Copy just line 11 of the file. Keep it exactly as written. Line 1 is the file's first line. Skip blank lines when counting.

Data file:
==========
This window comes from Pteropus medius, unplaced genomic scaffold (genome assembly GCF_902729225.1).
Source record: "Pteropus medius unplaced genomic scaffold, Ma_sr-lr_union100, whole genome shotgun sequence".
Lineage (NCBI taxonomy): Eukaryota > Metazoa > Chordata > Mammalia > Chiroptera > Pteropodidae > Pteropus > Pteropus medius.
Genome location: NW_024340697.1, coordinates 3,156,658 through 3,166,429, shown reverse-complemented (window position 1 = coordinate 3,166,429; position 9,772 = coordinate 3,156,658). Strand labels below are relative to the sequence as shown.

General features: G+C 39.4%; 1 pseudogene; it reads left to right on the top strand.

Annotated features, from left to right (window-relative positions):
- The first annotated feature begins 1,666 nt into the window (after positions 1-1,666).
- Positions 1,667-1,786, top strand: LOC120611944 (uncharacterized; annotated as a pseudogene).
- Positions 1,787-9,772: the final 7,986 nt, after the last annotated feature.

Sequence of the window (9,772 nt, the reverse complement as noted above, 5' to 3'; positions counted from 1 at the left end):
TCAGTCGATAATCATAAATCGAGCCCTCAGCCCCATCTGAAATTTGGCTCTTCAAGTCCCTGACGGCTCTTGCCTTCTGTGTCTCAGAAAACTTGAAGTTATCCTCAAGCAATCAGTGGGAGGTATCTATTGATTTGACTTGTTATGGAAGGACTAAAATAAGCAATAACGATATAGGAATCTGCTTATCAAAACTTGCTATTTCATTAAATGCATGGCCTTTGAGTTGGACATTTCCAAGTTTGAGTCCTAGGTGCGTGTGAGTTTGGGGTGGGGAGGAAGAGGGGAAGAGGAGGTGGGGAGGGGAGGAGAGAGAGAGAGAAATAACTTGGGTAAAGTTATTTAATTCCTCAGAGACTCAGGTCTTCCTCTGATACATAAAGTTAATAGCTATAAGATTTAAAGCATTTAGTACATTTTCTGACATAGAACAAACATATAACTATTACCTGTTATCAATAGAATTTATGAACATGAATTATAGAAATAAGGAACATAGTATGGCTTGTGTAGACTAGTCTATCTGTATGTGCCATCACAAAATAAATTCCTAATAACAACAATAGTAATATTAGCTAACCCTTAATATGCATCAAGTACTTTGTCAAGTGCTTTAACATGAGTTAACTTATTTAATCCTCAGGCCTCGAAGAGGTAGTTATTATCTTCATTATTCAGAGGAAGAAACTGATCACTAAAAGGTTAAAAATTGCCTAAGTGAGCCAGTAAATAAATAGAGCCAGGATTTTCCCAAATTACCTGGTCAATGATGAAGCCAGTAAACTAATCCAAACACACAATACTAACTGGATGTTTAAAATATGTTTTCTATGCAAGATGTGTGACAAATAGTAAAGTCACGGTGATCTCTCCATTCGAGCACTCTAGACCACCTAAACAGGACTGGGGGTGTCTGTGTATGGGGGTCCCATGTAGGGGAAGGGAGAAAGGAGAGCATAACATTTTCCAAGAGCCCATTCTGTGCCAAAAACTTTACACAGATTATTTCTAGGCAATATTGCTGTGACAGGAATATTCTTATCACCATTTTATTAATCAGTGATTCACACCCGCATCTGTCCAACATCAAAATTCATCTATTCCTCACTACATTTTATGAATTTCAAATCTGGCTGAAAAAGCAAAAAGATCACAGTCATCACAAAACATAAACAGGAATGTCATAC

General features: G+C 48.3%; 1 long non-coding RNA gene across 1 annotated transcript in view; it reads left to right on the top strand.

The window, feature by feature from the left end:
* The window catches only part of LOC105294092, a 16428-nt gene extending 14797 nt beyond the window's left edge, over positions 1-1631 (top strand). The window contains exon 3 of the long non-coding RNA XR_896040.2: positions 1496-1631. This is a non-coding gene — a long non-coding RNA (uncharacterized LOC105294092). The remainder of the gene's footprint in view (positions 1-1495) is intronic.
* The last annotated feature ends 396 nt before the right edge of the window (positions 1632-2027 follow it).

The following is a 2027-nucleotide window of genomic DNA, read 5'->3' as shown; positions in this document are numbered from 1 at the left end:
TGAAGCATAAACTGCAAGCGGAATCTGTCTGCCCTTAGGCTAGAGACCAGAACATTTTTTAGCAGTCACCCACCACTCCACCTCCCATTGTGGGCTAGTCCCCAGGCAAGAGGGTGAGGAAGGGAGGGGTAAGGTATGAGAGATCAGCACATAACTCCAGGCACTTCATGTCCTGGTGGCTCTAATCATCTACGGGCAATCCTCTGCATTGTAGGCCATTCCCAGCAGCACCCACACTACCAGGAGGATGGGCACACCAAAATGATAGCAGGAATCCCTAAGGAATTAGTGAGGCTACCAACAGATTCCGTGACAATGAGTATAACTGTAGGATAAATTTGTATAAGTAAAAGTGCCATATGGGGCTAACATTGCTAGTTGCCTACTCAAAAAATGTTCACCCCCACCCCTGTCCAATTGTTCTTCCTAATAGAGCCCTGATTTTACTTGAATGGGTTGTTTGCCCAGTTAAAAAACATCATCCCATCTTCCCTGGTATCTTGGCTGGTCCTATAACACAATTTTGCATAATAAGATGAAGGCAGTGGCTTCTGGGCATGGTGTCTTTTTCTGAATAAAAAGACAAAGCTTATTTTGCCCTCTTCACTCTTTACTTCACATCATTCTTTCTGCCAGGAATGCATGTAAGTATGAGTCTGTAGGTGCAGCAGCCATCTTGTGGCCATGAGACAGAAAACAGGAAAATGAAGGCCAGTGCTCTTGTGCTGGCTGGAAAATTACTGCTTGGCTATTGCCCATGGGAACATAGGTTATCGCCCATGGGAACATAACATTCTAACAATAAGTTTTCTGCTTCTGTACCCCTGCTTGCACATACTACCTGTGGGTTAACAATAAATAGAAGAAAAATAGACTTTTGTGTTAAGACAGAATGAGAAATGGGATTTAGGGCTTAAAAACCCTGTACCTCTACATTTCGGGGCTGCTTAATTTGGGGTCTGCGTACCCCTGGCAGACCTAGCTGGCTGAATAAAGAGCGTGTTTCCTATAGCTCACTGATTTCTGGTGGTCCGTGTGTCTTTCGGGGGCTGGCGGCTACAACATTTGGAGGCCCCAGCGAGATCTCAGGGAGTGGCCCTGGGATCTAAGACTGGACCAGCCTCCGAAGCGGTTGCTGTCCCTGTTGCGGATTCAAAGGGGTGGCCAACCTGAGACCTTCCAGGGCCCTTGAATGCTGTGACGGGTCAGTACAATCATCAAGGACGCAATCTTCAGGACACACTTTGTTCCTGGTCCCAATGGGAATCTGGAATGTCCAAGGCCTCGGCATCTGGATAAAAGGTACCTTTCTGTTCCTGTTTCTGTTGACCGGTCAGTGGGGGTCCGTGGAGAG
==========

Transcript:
TCAGTCGATAATCATAAATCGAGCCCTCAGCCCCATCTGAAATTTGGCTCTTCAAGTCCCTGACGGCTCTTGCCTTCTGTGTCTCAGAAAACTTGAAGTTATCCTCAAGCAATCAGTGGGAGGTATCTATTGATTTGACTTGTTATGGAAGGACTAAAATAAGCAATAACGATATAGGAATCTGCTTATCAAAACTTGCTATTTCATTAAATGCATGGCCTTTGAGTTGGACATTTCCAAGTTTGAGTCCTAGGTGCGTGTGAGTTTGGGGTGGGGAGGAAGAGGGGAAGAGGAGGTGGGGAGGGGAGGAGAGAGAGAGAGAAATAACTTGGGTAAAGTTATTTAATTCCTCAGAGACTCAGGTCTTCCTCTGATACATAAAGTTAATAGCTATAAGATTTAAAGCATTTAGTACATTTTCTGACATAGAACAAACATATAACTATTACCTGTTATCAATAGAATTTATGAACATGAATTATAGAAATAAGGAACATAGTATGGCTTGTGTAGACTAGTCTATCTGTATGTGCCATCACAAAATAAATTCCTAATAACAACAATAGTAATATTAGCTAACCCTTAATATGCATCAAGTACTTTGTCAAGTGCTTTAACATGAGTTAACTTATTTAATCCTCAGGCCTCGAAGAGGTAGTTATTATCTTCATTATTCAGAGGAAGAAACTGATCACTAAAAGGTTAAAAATTGCCTAAGTGAGCCAGTAAATAAATAGAGCCAGGATTTTCCCAAATTACCTGGTCAATGATGAAGCCAGTAAACTAATCCAAACACACAATACTAACTGGATGTTTAAAATATGTTTTCTATGCAAGATGTGTGACAAATAGTAAAGTCACGGTGATCTCTCCATTCGAGCACTCTAGACCACCTAAACAGGACTGGGGGTGTCTGTGTATGGGGGTCCCATGTAGGGGAAGGGAGAAAGGAGAGCATAACATTTTCCAAGAGCCCATTCTGTGCCAAAAACTTTACACAGATTATTTCTAGGCAATATTGCTGTGACAGGAATATTCTTATCACCATTTTATTAATCAGTGATTCACACCCGCATCTGTCCAACATCAAAATTCATCTATTCCTCACTACATTTTATGAATTTCAAATCTGGCTGAAAAAGCAAAAAGATCACAGTCATCACAAAACATAAACAGGAATGTCATAC